What is a professional?

I remember having a debate about this with some buddies of mine a few years back. The answer that seemed to be most popular was “something you have a degree in.” This would include things like accountants, engineers, journalists, etc. I was one of the dissenters (imagine that :-)). I said a professional is “anything you get paid to do.” I was getting the sense that people like me, working in administrative support positions, should not be considered professional, and that the “International Association of Administrative Professionals,” of which I was a member, was over-inflating the importance of itself and its members, that we aren’t really “professionals.”

Dicitonary.com defines professional as “following an occupation as a means of livelihood or for gain: such as a professional builder.” That tells me that I was the most accurate in that debate, as I called “professional” something you are paid to do. But one of the other definitions listed in that dictionary.com entry is “appropriate to a profession: as in professional objectivity.” This speaks to the attributes of a professional, as opposed to the meaning of the word professional. That’s what I’d like to look at here. What are some aspects of being professional?

Honesty – This is critical not just to your professional world, but your entire world. People should be able to count on you being honest. This includes admitting mistakes and taking ownership of them, and not blaming others or circumstances. To say “yes, that was on me” will help build trust. If two different people ask you a question, both should get the same answer.  

Follow-through – Along the same lines as honesty, people should be able to trust that when you say, “I’ll take care of that by tomorrow,” you will do exactly that. Certainly you may come across obstacles you didn’t anticipate and things beyond your control can derail your plans. But those should be the exception. The majority of the time, people should be able to expect that you will do what you say you will do.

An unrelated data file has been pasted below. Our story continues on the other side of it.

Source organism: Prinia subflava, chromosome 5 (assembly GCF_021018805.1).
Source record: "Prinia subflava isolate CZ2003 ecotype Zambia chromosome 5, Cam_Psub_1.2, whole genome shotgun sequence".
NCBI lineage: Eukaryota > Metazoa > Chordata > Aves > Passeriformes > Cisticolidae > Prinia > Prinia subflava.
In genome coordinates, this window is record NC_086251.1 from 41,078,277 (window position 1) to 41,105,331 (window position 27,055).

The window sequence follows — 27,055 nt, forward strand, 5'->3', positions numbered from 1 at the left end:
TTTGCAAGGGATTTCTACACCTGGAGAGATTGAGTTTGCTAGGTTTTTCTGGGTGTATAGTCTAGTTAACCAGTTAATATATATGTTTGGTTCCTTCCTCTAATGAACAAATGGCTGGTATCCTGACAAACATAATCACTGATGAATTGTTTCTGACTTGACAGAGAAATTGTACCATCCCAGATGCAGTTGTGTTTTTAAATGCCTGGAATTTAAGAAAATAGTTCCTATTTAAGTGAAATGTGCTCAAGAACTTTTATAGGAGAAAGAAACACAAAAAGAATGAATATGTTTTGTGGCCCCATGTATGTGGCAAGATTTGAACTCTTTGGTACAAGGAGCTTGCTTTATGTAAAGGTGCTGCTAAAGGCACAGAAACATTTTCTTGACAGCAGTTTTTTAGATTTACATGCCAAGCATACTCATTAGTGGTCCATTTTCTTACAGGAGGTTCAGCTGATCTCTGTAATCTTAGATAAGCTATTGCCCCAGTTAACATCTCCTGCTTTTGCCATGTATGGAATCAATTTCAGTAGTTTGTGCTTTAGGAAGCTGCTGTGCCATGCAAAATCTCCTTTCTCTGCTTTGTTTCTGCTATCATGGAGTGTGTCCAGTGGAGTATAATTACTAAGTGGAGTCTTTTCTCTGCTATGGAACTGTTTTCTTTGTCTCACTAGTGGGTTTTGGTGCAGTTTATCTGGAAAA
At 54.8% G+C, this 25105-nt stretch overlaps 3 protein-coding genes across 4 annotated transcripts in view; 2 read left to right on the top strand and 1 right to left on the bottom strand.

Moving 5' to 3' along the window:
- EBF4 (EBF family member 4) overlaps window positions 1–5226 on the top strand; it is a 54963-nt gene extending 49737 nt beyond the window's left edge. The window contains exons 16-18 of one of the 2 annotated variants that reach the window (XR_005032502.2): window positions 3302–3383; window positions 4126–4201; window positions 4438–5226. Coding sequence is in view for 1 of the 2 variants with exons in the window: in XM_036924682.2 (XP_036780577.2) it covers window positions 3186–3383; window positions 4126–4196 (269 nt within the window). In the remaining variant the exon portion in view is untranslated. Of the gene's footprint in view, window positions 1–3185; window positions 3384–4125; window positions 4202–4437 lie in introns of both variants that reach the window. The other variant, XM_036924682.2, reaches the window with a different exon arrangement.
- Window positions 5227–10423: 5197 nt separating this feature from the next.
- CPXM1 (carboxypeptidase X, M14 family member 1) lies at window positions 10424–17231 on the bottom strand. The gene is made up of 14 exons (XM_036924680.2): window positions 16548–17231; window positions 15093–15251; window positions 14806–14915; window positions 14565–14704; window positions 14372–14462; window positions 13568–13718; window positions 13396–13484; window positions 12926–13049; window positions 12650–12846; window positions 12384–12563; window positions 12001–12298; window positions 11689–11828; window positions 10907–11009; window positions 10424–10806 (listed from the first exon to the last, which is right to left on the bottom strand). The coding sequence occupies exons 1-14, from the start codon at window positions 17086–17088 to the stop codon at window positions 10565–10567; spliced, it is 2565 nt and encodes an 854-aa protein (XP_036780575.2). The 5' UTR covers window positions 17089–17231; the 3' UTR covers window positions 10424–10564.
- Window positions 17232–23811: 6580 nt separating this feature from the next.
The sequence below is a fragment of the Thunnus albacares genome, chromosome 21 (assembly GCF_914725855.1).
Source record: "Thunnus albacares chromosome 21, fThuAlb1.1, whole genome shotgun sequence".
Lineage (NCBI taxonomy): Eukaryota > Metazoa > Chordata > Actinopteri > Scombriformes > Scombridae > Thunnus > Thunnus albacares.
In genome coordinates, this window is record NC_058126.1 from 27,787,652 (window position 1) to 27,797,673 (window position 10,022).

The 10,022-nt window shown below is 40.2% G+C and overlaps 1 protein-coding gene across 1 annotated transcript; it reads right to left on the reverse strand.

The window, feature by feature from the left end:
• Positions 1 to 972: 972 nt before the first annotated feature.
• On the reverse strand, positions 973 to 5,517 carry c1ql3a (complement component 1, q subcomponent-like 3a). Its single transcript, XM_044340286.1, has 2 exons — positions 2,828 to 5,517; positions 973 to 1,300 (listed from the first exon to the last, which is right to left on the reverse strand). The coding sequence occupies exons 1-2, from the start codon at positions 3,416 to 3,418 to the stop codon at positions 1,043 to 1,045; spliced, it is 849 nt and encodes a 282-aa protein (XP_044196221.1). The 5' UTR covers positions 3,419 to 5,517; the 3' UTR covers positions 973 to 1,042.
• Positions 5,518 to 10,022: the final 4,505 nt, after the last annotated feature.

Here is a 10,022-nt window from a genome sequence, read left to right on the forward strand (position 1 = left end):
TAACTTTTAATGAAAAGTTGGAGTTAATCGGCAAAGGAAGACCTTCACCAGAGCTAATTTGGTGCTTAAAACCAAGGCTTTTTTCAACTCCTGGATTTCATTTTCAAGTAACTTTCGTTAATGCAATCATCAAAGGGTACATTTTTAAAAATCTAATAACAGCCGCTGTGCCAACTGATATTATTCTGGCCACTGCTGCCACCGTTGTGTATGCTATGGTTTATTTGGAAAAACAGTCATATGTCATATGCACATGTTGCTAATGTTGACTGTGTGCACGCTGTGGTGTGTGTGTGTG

Timeliness – Truth be told, this is the inspiration for this post. The other day as I was preparing to do my Facebook Live, the Mrs. let me know that one of our friends was going to drop by to give her a few things. The one thing that you can always guarantee about this particular friend is that whatever time you are given that will be the time of arrival, add at least 2 hours to it. But of course, because I believe Murphy was an optimist, I reasoned that the second I started my FB Live, there would be a knock on the door and I’d have to stop and start over after our friend left. But if I waited, I’d be waiting for hours. I chose option 2 and it was 4 hours before I could do my FB Live. We all know people with this hang-up – they’re great people, but you know they won’t be on time. If you struggle with punctuality, stop and consider what impact your being late has on others. A short examination will reveal a lot of impact on a lot of people.

These traits can apply to anything you do for a living, whether it’s a white-collar position, a hands-on trade, or a job you have spent years perfecting without a formalized education. No matter what you do, if you can be described with these characteristics. You are a professional.

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